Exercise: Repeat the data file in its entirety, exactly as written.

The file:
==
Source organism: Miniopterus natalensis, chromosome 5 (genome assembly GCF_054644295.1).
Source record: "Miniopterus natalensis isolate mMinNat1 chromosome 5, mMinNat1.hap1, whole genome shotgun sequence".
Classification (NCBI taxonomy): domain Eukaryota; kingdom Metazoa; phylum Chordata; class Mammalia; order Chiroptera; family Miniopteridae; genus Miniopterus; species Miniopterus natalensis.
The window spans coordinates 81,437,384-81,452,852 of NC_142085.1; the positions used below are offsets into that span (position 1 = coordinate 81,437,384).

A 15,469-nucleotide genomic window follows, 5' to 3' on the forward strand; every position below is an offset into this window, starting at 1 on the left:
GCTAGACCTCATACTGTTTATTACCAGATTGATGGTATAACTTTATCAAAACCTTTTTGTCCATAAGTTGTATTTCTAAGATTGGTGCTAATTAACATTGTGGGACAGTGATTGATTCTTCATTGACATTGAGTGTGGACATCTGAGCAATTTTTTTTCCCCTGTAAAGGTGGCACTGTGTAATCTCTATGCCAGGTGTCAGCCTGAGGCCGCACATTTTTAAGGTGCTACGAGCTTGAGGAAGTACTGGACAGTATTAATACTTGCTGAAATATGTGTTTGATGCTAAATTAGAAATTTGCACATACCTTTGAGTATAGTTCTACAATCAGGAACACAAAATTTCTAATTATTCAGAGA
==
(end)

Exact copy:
Source organism: Miniopterus natalensis, chromosome 5 (genome assembly GCF_054644295.1).
Source record: "Miniopterus natalensis isolate mMinNat1 chromosome 5, mMinNat1.hap1, whole genome shotgun sequence".
Classification (NCBI taxonomy): domain Eukaryota; kingdom Metazoa; phylum Chordata; class Mammalia; order Chiroptera; family Miniopteridae; genus Miniopterus; species Miniopterus natalensis.
The window spans coordinates 81,437,384-81,452,852 of NC_142085.1; the positions used below are offsets into that span (position 1 = coordinate 81,437,384).

A 15,469-nucleotide genomic window follows, 5' to 3' on the forward strand; every position below is an offset into this window, starting at 1 on the left:
GCTAGACCTCATACTGTTTATTACCAGATTGATGGTATAACTTTATCAAAACCTTTTTGTCCATAAGTTGTATTTCTAAGATTGGTGCTAATTAACATTGTGGGACAGTGATTGATTCTTCATTGACATTGAGTGTGGACATCTGAGCAATTTTTTTTCCCCTGTAAAGGTGGCACTGTGTAATCTCTATGCCAGGTGTCAGCCTGAGGCCGCACATTTTTAAGGTGCTACGAGCTTGAGGAAGTACTGGACAGTATTAATACTTGCTGAAATATGTGTTTGATGCTAAATTAGAAATTTGCACATACCTTTGAGTATAGTTCTACAATCAGGAACACAAAATTTCTAATTATTCAGAGA